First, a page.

#What is in Downtown?

Walking along Main Street will give you a better understanding of the lovely Vancouver downtown.

The main street of the downtown is Robson Street, a large shopping street in the city. There are many malls, stores, clubs, cafes, and restaurants.

There is another street worth a visit - Commercial Drive.

Vancouver's downtown has a few quarters. The three interesting ones are Gastown, from which Vancouver was born, Chinatown, the settlement of Chinese immigrants, and Yaletown, that has turned from a quarter of warehouses and workshops to a trendy and popular area.

A Closer Look:


Drive Around Downtown:


A View from Above:

Granville Island
#About the Island of Wonderful Food at the Heart of Vancouver

Granville Island is a small island, located on the southern side of the False Creek Bay. Between the island and the downtown is a river with two bridges, on the southern bridge is a pedestrian bridge.

This island, in the past a neglected and dirty industrial area, is a must see place in the city. There are many boutique stores, galleries, interesting street performances, nice gardens, a summer water park, beer brewery, and a great atmosphere.

The famous Granville is known for its food market and artists. Next to the flourishing market with restaurants, food stalls, and many local foods, there is hand-made art by artist, like ceramics, glass, fashion accessories, and more. This is a must visit site!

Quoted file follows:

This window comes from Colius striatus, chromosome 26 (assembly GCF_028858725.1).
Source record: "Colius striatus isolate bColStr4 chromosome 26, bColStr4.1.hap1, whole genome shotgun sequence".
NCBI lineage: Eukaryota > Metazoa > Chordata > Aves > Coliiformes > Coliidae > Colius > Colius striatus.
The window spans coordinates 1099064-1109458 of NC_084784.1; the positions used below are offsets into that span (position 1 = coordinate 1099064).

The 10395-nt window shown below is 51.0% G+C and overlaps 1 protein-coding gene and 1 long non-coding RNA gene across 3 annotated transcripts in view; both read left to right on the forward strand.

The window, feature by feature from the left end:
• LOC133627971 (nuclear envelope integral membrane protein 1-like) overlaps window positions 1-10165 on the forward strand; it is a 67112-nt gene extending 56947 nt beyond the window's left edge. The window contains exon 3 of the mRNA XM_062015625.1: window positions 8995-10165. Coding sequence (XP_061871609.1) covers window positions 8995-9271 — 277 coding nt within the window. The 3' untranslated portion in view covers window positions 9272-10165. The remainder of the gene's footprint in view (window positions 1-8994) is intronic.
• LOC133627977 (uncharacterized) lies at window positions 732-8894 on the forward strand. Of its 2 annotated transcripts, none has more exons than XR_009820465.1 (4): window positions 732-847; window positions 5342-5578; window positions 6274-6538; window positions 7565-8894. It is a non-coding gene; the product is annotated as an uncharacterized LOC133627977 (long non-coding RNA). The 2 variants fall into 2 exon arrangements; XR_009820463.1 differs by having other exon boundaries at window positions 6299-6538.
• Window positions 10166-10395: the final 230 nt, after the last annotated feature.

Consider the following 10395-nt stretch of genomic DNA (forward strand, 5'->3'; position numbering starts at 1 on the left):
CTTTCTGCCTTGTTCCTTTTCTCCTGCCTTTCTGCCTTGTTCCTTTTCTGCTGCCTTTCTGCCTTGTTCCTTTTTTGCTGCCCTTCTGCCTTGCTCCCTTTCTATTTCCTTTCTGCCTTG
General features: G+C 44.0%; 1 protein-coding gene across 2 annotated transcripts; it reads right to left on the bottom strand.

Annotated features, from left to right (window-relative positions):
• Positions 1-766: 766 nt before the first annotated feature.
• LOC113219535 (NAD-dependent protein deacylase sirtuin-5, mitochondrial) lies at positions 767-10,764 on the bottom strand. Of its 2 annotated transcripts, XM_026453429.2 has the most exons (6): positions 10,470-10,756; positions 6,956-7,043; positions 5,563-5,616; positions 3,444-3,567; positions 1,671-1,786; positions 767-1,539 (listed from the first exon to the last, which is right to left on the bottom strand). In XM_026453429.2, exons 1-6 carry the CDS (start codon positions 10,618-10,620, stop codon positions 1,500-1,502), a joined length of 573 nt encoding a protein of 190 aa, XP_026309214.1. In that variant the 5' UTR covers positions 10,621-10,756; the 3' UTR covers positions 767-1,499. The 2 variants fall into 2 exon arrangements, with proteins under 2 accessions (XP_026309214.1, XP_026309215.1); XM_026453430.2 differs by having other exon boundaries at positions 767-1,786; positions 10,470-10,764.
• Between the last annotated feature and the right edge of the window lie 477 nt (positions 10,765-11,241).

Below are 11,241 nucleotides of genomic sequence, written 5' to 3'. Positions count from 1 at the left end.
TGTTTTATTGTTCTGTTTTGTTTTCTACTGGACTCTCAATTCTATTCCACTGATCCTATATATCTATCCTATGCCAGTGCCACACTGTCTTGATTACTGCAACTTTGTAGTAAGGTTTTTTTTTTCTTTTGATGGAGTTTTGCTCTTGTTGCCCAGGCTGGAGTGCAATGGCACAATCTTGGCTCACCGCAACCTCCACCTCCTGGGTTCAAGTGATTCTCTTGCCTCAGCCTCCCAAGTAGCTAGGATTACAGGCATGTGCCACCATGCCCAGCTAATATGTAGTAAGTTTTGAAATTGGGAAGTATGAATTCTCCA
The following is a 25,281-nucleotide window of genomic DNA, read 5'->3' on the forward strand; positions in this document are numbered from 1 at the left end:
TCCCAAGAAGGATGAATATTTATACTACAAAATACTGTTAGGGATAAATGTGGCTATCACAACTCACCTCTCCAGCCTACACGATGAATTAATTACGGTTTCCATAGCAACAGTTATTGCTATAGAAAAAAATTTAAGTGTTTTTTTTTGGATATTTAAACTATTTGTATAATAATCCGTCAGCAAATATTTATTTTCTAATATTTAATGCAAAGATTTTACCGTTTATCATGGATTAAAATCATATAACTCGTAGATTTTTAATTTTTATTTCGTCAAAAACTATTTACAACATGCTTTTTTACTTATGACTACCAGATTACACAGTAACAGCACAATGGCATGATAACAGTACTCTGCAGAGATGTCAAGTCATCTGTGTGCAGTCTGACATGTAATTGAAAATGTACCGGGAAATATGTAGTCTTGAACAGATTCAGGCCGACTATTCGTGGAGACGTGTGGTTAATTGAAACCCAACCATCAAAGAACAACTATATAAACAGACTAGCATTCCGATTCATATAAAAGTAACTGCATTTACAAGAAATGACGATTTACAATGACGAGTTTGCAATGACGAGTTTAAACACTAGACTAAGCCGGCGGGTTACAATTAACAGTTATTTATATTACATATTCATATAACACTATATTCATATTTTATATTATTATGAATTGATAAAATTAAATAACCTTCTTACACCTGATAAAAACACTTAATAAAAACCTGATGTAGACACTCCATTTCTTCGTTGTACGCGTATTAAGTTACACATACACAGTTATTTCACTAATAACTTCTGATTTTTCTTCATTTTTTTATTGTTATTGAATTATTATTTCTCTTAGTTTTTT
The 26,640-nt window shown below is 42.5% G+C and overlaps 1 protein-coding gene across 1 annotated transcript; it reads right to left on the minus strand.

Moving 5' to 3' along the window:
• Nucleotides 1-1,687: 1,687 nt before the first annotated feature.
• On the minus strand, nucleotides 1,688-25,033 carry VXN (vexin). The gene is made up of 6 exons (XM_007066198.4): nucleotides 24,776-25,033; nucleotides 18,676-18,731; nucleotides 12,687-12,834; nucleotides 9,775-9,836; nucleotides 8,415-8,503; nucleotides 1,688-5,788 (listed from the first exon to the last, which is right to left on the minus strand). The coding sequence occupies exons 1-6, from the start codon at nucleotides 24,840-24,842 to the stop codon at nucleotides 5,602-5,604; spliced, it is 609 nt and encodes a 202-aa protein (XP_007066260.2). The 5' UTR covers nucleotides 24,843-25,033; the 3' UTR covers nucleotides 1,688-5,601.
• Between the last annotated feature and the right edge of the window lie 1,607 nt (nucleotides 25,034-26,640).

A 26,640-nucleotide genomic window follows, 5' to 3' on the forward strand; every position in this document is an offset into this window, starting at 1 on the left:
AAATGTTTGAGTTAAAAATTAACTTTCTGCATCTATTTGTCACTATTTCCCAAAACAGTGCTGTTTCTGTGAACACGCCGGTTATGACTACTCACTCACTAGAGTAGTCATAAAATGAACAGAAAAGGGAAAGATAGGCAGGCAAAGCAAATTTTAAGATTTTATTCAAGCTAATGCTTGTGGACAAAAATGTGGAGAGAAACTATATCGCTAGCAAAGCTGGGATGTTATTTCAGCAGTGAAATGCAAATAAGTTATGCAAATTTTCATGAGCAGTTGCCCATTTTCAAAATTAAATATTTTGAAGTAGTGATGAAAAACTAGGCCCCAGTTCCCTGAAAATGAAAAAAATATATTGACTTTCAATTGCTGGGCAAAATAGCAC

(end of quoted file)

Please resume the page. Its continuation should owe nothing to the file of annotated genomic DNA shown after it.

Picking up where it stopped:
#What Can Be Seen Here?

On Grandville Island you can see a few attractions:

Granville Island Public Market - a fresh food market considered the most famous attraction on the island.

Granville Island Children Market - a market for children and their families with 30 stores and activities for children, as well as attractions for young kids.

Grandville Island Water Park - a nice water park that is open between May-September and is located next to the Children Museum.

Boat Sailing - there is a place to rent boats and sailing on your own, or join an organized tour.

The Brewery - Granville Island Brewing Co. on the island is a fun place for beer lovers, a place to get to know the steps of beer making, and tasting different flavors.

#History of Granville Island

It is hard to believe it, but Granville Island used to be a grey and dirty industrial area. Back then, neglected factories and buildings that were falling apart were here, and kept getting worse with the poor population, and rising crime.

Only at the end of the 1970's the island went through a serious upgrade. The local authorities put through a major effort to renovate, and the island became a magnet for tourists and local residents on weekends.

This is how in the 1970's the island was renovated from what used to be an industrial area, full of neglected factories and old workshops, into a great complex, with great tourist attractions, great restaurants, theaters, galleries, and more.

Today, Granville Island is considered a main tourist destination. There are street musicians on every corner, great food sold in the market, children's market with a great and fun atmosphere.